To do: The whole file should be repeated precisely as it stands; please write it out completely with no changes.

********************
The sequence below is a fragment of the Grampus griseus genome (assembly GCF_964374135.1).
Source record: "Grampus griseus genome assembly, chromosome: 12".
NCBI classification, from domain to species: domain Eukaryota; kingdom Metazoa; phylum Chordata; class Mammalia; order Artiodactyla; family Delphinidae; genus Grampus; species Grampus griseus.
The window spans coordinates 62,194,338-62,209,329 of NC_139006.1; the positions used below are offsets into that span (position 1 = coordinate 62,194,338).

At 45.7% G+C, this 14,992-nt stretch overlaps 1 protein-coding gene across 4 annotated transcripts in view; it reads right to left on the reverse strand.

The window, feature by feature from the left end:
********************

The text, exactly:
The sequence below is a fragment of the Grampus griseus genome (assembly GCF_964374135.1).
Source record: "Grampus griseus genome assembly, chromosome: 12".
NCBI classification, from domain to species: domain Eukaryota; kingdom Metazoa; phylum Chordata; class Mammalia; order Artiodactyla; family Delphinidae; genus Grampus; species Grampus griseus.
The window spans coordinates 62,194,338-62,209,329 of NC_139006.1; the positions used below are offsets into that span (position 1 = coordinate 62,194,338).

At 45.7% G+C, this 14,992-nt stretch overlaps 1 protein-coding gene across 4 annotated transcripts in view; it reads right to left on the reverse strand.

The window, feature by feature from the left end: